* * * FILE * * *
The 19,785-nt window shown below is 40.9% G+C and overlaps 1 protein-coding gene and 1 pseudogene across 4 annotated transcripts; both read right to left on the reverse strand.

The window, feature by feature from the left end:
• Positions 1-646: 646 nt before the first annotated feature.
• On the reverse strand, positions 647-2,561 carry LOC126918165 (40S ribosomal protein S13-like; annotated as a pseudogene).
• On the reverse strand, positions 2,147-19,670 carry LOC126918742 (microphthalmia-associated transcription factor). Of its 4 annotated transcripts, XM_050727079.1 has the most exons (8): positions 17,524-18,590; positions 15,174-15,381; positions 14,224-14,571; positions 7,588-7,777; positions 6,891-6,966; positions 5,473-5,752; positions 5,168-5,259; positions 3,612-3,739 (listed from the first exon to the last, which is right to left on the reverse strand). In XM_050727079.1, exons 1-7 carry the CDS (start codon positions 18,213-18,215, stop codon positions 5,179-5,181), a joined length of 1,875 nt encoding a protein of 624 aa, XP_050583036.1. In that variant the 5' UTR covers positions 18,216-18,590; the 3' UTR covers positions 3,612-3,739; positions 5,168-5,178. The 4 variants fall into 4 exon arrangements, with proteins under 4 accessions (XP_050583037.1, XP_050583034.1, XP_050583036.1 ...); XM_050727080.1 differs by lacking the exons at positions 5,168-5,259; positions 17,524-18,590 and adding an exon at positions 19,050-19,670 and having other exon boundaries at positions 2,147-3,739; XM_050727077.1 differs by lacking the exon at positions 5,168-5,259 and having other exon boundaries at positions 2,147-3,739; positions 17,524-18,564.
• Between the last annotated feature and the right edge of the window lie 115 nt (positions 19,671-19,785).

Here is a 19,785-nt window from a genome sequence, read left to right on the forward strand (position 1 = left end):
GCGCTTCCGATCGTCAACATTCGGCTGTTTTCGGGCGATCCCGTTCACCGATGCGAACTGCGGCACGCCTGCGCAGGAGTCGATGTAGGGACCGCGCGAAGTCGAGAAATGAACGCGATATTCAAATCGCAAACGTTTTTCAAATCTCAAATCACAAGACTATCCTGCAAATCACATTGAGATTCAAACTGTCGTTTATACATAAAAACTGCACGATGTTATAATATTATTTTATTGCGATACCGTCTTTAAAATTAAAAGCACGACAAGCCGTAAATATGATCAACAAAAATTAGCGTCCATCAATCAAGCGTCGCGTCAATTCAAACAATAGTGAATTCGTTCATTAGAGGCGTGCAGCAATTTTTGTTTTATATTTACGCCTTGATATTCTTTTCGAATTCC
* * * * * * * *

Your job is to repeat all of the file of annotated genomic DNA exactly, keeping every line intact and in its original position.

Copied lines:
The 19,785-nt window shown below is 40.9% G+C and overlaps 1 protein-coding gene and 1 pseudogene across 4 annotated transcripts; both read right to left on the reverse strand.

The window, feature by feature from the left end:
• Positions 1-646: 646 nt before the first annotated feature.
• On the reverse strand, positions 647-2,561 carry LOC126918165 (40S ribosomal protein S13-like; annotated as a pseudogene).
• On the reverse strand, positions 2,147-19,670 carry LOC126918742 (microphthalmia-associated transcription factor). Of its 4 annotated transcripts, XM_050727079.1 has the most exons (8): positions 17,524-18,590; positions 15,174-15,381; positions 14,224-14,571; positions 7,588-7,777; positions 6,891-6,966; positions 5,473-5,752; positions 5,168-5,259; positions 3,612-3,739 (listed from the first exon to the last, which is right to left on the reverse strand). In XM_050727079.1, exons 1-7 carry the CDS (start codon positions 18,213-18,215, stop codon positions 5,179-5,181), a joined length of 1,875 nt encoding a protein of 624 aa, XP_050583036.1. In that variant the 5' UTR covers positions 18,216-18,590; the 3' UTR covers positions 3,612-3,739; positions 5,168-5,178. The 4 variants fall into 4 exon arrangements, with proteins under 4 accessions (XP_050583037.1, XP_050583034.1, XP_050583036.1 ...); XM_050727080.1 differs by lacking the exons at positions 5,168-5,259; positions 17,524-18,590 and adding an exon at positions 19,050-19,670 and having other exon boundaries at positions 2,147-3,739; XM_050727077.1 differs by lacking the exon at positions 5,168-5,259 and having other exon boundaries at positions 2,147-3,739; positions 17,524-18,564.
• Between the last annotated feature and the right edge of the window lie 115 nt (positions 19,671-19,785).

Here is a 19,785-nt window from a genome sequence, read left to right on the forward strand (position 1 = left end):
GCGCTTCCGATCGTCAACATTCGGCTGTTTTCGGGCGATCCCGTTCACCGATGCGAACTGCGGCACGCCTGCGCAGGAGTCGATGTAGGGACCGCGCGAAGTCGAGAAATGAACGCGATATTCAAATCGCAAACGTTTTTCAAATCTCAAATCACAAGACTATCCTGCAAATCACATTGAGATTCAAACTGTCGTTTATACATAAAAACTGCACGATGTTATAATATTATTTTATTGCGATACCGTCTTTAAAATTAAAAGCACGACAAGCCGTAAATATGATCAACAAAAATTAGCGTCCATCAATCAAGCGTCGCGTCAATTCAAACAATAGTGAATTCGTTCATTAGAGGCGTGCAGCAATTTTTGTTTTATATTTACGCCTTGATATTCTTTTCGAATTCC